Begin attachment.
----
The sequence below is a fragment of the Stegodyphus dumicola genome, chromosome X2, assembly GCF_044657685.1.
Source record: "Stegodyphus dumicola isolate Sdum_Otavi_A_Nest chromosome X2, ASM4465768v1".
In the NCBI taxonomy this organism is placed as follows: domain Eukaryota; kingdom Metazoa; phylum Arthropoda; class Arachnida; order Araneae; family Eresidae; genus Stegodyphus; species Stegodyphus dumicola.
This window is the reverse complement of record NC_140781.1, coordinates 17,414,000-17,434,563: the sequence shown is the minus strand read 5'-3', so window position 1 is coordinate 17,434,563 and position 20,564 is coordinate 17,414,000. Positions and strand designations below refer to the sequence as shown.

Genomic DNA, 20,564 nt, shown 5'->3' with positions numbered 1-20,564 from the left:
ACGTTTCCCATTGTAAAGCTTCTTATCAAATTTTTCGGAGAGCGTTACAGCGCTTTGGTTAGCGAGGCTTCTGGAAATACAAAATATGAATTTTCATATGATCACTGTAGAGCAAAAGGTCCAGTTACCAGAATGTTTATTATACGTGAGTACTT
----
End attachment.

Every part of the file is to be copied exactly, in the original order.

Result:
The sequence below is a fragment of the Stegodyphus dumicola genome, chromosome X2, assembly GCF_044657685.1.
Source record: "Stegodyphus dumicola isolate Sdum_Otavi_A_Nest chromosome X2, ASM4465768v1".
In the NCBI taxonomy this organism is placed as follows: domain Eukaryota; kingdom Metazoa; phylum Arthropoda; class Arachnida; order Araneae; family Eresidae; genus Stegodyphus; species Stegodyphus dumicola.
This window is the reverse complement of record NC_140781.1, coordinates 17,414,000-17,434,563: the sequence shown is the minus strand read 5'-3', so window position 1 is coordinate 17,434,563 and position 20,564 is coordinate 17,414,000. Positions and strand designations below refer to the sequence as shown.

Genomic DNA, 20,564 nt, shown 5'->3' with positions numbered 1-20,564 from the left:
ACGTTTCCCATTGTAAAGCTTCTTATCAAATTTTTCGGAGAGCGTTACAGCGCTTTGGTTAGCGAGGCTTCTGGAAATACAAAATATGAATTTTCATATGATCACTGTAGAGCAAAAGGTCCAGTTACCAGAATGTTTATTATACGTGAGTACTT